Côte d'Ivoire + 1 more

Fighting in Ivory Coast clouds deal on government

By Clar Ni Chonghaile

GUESSABO, Ivory Coast, March 8 (Reuters) - French troops repulsed attacks by swarms of rebels in western Ivory Coast on Saturday, only hours after the warring factions signed a deal in Ghana to try to end more than five months of civil war.

The crackle of automatic gunfire could be heard coming from the west of Guessabo early on Saturday after the French army said the rebels tried to punch through onto the main highway between Duekoue in the west and the cocoa centre of Daloa.

"They were everywhere. It was not big groups, 15 here, 15 there. We succeeded in making them leave," Colonel Emmanuel Morin, commander of French forces in the west, told Reuters.

French reinforcements headed towards the western front on Saturday afternoon. About 50 French military vehicles, including nearly 30 armoured personal carriers, were on the road between Guessabo and Daloa.

The clashes erupted as Ivorian rebels and feuding politicians finally agreed in Ghana's capital Accra to set up a joint security council and form a new government by March 14, including all major political groups and rebel factions.

Civil war broke out in the world's biggest cocoa grower after a failed coup in September. Several thousand people have died and more than a million have fled their homes.

Months of talks have failed to stop the fighting, despite a truce signed by the main rebel faction the Patriotic Movement of Ivory Coast (MPCI) in October and another signed by two allied rebels groups in the west in January.

The Accra meeting brought together all 10 parties to a French-brokered deal reached in late January, which had stalled over a row about the allocation of key cabinet posts.

The three rebel groups and seven political parties, including President Laurent Gbagbo's ruling Ivorian Popular Front (FPI), removed some obstacles to implementing that deal.

State television said a new government with 39 ministers would be formed, including 10 from Gbagbo's party, seven each for the two main opposition parties and seven for the rebels.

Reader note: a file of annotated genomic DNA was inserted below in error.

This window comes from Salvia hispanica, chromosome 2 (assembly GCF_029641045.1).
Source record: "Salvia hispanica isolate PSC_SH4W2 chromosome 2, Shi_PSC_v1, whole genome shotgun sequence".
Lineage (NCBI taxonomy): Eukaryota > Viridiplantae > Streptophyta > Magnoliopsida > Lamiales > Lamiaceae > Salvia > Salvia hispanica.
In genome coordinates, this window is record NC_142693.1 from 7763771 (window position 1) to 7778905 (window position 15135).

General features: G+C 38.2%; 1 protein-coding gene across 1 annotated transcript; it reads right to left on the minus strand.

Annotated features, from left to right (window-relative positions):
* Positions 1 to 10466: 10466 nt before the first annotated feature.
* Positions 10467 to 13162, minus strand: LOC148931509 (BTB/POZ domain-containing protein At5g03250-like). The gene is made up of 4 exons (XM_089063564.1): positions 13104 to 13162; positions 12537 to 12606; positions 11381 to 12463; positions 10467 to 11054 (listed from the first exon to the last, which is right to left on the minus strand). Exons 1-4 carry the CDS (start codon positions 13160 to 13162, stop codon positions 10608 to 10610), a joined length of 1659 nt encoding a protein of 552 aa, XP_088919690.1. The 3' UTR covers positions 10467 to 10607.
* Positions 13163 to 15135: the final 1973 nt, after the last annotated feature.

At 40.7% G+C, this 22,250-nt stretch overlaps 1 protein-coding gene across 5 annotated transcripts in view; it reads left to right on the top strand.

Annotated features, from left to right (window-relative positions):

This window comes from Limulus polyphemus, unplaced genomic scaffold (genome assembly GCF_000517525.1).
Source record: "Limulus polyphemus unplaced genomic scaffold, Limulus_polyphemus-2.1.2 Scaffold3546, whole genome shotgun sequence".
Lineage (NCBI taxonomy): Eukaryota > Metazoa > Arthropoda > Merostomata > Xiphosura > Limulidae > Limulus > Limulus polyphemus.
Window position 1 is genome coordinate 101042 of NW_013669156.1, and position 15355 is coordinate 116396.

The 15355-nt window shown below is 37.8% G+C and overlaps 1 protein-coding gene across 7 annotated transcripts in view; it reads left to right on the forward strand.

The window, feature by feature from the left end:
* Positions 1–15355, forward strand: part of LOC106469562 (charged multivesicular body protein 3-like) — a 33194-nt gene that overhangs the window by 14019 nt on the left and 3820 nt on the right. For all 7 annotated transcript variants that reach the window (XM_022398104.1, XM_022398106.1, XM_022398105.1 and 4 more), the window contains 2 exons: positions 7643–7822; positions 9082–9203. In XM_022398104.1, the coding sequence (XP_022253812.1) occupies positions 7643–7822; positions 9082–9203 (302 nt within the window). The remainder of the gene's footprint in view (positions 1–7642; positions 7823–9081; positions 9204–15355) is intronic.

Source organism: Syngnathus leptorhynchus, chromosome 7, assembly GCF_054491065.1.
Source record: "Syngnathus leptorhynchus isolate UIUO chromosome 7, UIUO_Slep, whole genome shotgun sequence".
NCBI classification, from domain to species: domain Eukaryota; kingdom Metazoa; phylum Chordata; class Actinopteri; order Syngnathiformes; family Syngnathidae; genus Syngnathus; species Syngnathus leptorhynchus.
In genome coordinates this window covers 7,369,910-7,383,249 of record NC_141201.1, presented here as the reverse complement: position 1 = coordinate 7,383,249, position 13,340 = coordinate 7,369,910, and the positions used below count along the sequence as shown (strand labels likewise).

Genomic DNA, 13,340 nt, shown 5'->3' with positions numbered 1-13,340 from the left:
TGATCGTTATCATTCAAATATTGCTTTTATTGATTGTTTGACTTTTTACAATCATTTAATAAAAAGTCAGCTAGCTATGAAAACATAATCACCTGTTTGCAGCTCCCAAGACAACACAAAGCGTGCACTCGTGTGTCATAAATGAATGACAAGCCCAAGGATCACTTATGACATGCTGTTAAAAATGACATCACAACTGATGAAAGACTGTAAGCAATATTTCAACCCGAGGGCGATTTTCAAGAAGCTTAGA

"Let us now hark more on what can bring us together than what can divide us," Ghanaian Foreign Minister Hackman Owusu-Agyemang said at the conference centre in Accra.

The new National Security Council will have 15 members -- one representative from each of the 10 signatories, the army, the paramilitary gendarmerie and the police force, as well as Gbagbo and Prime Minister Seydou Diarra.


But the resurgence of fighting in the lush, cocoa-rich west of the former French colony left a dark cloud hanging over the breakthrough made in Ghana after two days of wrangling.

The west, near the border with Liberia, has become increasingly anarchic as rebel groups, Liberian mercenaries fighting for both sides and ethnic militias have formed groups to loot and kill.

Heavy fighting broke out in the western town of Bangolo on Friday when a Liberian force based in Ivory Coast attacked rebel positions. Witnesses say the so-called Lima Force works closely with the regular army, a charge Ivory Coast denied on Saturday.

Rebel commander Ousmane Coulibaly told Reuters it was this attack which prompted the reprisals on Saturday near the key junction town of Duekoue and all along the road towards the strategic river crossing between Guessabo and Dibobly.

"It started last night, there were infiltrations in Dibobly and they reattacked Dibobly and a loyalist checkpoint on the river this morning," said Colonel Morin, adding that skirmishes with the rebels lasted nearly seven hours.

Morin said French troops, backed by at least four Gazelle helicopters doing reconnaissance flights, had cleared the area around Duekoue and Ivorian troops had maintained positions in the town. Two French soldiers received light injuries.

About 3,000 French troops are in Ivory Coast to protect their remaining citizens and to police a shaky ceasefire line. Foreign Legion soldiers have been dug in at Duekoue for months.

"My troops wanted to take revenge against the (Ivorian army) but the French army got in between," Coulibaly told Reuters.

Ivory Coast's army said on Saturday it had nothing to do with the attack on Bangolo and appealed to the international community to sort out the mess in the west.

"We must, above all, stop what is starting to look like the shifting of Liberia's own conflict onto Ivorian territory and the risk of tribal war," army spokesman Jules Yao Yao said.

The French army said it had detained about 110 men with guns and some 60 civilians fleeing from Bangolo into Duekoue on Friday night. French army spokesman Philippe Perret said the fighters appeared to be Liberian members of the Lima Force.

(Additional reporting by Silvia Aloisi)


Reuters - Thomson Reuters Foundation
For more humanitarian news and analysis, please visit https://www.trust.org/alertnet